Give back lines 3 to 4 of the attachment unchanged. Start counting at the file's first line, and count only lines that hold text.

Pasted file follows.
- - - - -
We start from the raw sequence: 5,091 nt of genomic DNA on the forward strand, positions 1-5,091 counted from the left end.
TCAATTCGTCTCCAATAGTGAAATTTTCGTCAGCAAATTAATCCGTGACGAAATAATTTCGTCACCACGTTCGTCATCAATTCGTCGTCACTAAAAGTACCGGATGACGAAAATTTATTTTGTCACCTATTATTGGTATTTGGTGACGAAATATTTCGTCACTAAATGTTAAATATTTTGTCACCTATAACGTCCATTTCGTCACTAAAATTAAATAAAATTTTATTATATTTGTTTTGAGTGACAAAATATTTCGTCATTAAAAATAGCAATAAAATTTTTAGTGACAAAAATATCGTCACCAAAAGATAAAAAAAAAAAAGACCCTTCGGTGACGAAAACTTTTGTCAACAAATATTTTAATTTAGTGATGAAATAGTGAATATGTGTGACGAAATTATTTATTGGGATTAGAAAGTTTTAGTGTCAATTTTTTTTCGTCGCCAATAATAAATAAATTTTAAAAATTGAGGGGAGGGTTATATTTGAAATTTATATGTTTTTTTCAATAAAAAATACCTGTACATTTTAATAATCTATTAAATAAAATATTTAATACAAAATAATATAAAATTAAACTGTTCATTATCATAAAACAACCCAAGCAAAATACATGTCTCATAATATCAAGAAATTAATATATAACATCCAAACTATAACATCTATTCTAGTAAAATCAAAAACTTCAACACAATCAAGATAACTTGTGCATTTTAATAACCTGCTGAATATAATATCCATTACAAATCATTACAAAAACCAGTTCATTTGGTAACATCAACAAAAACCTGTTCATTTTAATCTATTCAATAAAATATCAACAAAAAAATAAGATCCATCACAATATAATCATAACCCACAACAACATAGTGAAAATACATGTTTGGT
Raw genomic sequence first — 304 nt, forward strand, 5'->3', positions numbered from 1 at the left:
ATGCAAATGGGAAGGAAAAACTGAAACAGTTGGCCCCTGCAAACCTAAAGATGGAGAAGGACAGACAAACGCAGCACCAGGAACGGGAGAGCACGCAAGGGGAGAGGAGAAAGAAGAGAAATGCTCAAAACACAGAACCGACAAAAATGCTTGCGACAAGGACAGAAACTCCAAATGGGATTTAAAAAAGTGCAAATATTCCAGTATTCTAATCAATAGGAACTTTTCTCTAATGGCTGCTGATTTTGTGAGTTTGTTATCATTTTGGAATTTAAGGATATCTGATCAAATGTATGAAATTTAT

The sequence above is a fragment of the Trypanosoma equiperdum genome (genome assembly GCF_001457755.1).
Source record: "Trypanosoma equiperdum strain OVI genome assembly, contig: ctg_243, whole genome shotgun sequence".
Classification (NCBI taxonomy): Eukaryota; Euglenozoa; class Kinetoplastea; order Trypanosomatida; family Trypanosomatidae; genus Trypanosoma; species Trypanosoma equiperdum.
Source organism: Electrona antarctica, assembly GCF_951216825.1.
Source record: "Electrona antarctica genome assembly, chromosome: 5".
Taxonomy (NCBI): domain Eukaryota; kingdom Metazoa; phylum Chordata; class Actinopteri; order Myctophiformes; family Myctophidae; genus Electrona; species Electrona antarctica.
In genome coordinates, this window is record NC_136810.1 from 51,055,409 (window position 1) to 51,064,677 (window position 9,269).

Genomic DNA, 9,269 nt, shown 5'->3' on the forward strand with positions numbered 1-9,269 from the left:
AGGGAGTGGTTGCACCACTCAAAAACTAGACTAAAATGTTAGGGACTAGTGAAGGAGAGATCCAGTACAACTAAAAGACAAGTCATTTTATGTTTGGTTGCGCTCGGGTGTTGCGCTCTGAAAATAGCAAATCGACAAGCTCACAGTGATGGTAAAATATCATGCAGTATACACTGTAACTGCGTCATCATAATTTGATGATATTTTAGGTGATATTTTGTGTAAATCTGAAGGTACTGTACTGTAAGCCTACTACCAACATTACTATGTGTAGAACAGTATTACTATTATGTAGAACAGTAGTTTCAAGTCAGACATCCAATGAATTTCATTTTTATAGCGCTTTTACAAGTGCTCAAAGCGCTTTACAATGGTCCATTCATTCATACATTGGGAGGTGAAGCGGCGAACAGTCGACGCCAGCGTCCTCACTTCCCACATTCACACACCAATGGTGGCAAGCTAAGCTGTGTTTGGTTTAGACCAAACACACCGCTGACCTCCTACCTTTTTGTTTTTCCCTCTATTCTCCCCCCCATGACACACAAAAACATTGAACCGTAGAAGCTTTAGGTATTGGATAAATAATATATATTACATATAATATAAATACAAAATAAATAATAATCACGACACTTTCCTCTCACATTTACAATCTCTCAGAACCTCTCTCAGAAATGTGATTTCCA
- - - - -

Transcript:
Raw genomic sequence first — 304 nt, forward strand, 5'->3', positions numbered from 1 at the left:
ATGCAAATGGGAAGGAAAAACTGAAACAGTTGGCCCCTGCAAACCTAAAGATGGAGAAGGACAGACAAACGCAGCACCAGGAACGGGAGAGCACGCAAGGGGAGAGGAGAAAGAAGAGAAATGCTCAAAACACAGAACCGACAAAAATGCTTGCGACAAGGACAGAAACTCCAAATGGGATTTAAAAAAGTGCAAATATTCCAGTATTCTAATCAATAGGAACTTTTCTCTAATGGCTGCTGATTTTGTGAGTTTGTTATCATTTTGGAATTTAAGGATATCTGATCAAATGTATGAAATTTAT